The Committee made 9 recommendations of which one was not accepted and one was deemed already to be met by current practice. The DFP response did not agree that the new Compliance report should deal with good practice and lessons learned, but preferred that these be included in the post-project evaluation process.

Report on the uptake of Benefits by Pensioners

The Committee was extremely concerned that although the estimates are limited, the latest available figures1 suggested people of pension age here could be missing out on benefits in the range of £31 million to £197 million.

Members of the Committee had a great deal of experience of helping pensioners engage with the benefit system and were keen to learn what progress was being made in this area. The Committee was also conscious that as benefit expenditure does not come out of the Assembly’s Block grant from Westminster, increasing such expenditure does not therefore compromise the delivery of other public services locally.

The Committee found that almost 20 per cent of Northern Ireland’s 307,000 pensioners are classified as living in poverty, though The Department for Social Development (DSD) does not currently have an accurate estimate of the size of the benefit uptake gap. The current benefit system is complicated, and many pensioners do not understand the way in which the system works.  Pensioners can be reluctant to engage with government agencies and share their personal circumstances with officials. Conversely, the independent advice sector and other voluntary and community bodies are perceived as trusted third parties.  Also, the Committee was concerned at the extent of historical underpayments and overpayments. 

The Committee reinforced the need to continue efforts to simplify the benefit regime and offer assurance to the public that benefit entitlement will be calculated correctly first time. 

The Committee recommended that benefit-paying agencies formally adopt improving uptake as a core business objective; initiate research work with immediate effect to produce robust uptake estimates, inform uptake strategy and set challenging targets for the future; and consolidate their efforts to increase the impact of outreach activities by working more closely with the voluntary and community sectors.

The Committee made 11 recommendations, 8 of which were accepted and 3 of which were noted. DSD noted recommendations of a new datasharing strategy, a web-based access tool for all benefits and a single agency approach to administration and delivery of benefits.

Report on the BioScience and Technology Institute

The Committee chose to do this inquiry when it learned of the range of issues which arose in the C&AG’s report. This project was so badly handled by the BTI board and funding bodies that the Committee saw it as a case study in how not to run an innovation project.

BTI was incorporated in November 1998 to provide biotechnology incubator facilities, through the development of a specialist building at Belfast City Hospital (BCH).  The company was to be commercially sustained. The project secured grant of £2.2 million from four public funding bodies, and loan funding was provided by the bank (initially £1.5 million) and a private donor (£1.2 million).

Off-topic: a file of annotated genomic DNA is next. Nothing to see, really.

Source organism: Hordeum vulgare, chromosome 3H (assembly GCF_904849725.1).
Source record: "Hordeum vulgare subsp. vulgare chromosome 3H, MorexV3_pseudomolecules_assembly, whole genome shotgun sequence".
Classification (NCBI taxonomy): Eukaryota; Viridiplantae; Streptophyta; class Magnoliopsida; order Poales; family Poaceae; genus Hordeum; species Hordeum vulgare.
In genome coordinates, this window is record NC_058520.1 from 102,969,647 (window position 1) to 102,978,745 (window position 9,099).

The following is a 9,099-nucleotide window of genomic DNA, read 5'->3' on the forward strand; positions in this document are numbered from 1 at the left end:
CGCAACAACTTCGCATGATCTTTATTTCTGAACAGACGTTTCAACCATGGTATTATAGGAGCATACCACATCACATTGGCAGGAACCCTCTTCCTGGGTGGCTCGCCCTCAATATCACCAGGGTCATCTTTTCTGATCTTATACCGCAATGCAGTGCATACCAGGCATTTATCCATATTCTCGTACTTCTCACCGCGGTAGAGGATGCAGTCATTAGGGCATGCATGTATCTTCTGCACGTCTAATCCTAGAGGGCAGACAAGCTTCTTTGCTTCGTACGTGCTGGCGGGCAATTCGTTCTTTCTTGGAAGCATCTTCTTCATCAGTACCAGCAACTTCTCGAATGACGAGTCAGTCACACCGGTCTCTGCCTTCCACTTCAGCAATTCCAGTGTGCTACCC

The location of the BTI project at the Belfast City Hospital site was seen as fundamental to the success of the project.  Despite this, DETI and its agencies each approved a move to a site called Harbourgate.  Crucially, however, they did not carry out a re-appraisal of the project to confirm that it remained financially viable and that its strategic objectives remained deliverable at the new location.  This was a major breach of procedures and one that led directly to the ultimate demise of the project.

As the project failed to reach any of its objectives, the Committee concluded that it provided no value for the public funds committed to it.  No sums have been recovered by Government, so some £2.2 million of taxpayers’ money has been totally wasted.  

The Committee found instances of suspected fraud, serious breaches of control and failure by the Department to ensure that proper standards of corporate governance were applied within BTI, particularly regarding procurement and conflicts of interest. 

During the evidence session it was made clear that while departmental witnesses adhered to NICS guidance describing engagement with the Committee from the point of view of ministerial accountability and the NICS as an employer, in deciding datahandling issues the Committee would have regard to other sources such as FOI and data protection law and the decisions of the Information Commissioner.

The Committee made 13 recommendations, all but one of which were accepted in the Department’s response. The MOR did not state acceptance of the Committee’s recommendation that disciplinary issues be dealt with much more urgently but reiterated guidance in force which expresses this as an aim of the NICS as employer.

Report on the Transfer of Former Military and Security Sites to the Northern Ireland Executive and Ilex Accounts 2010-2011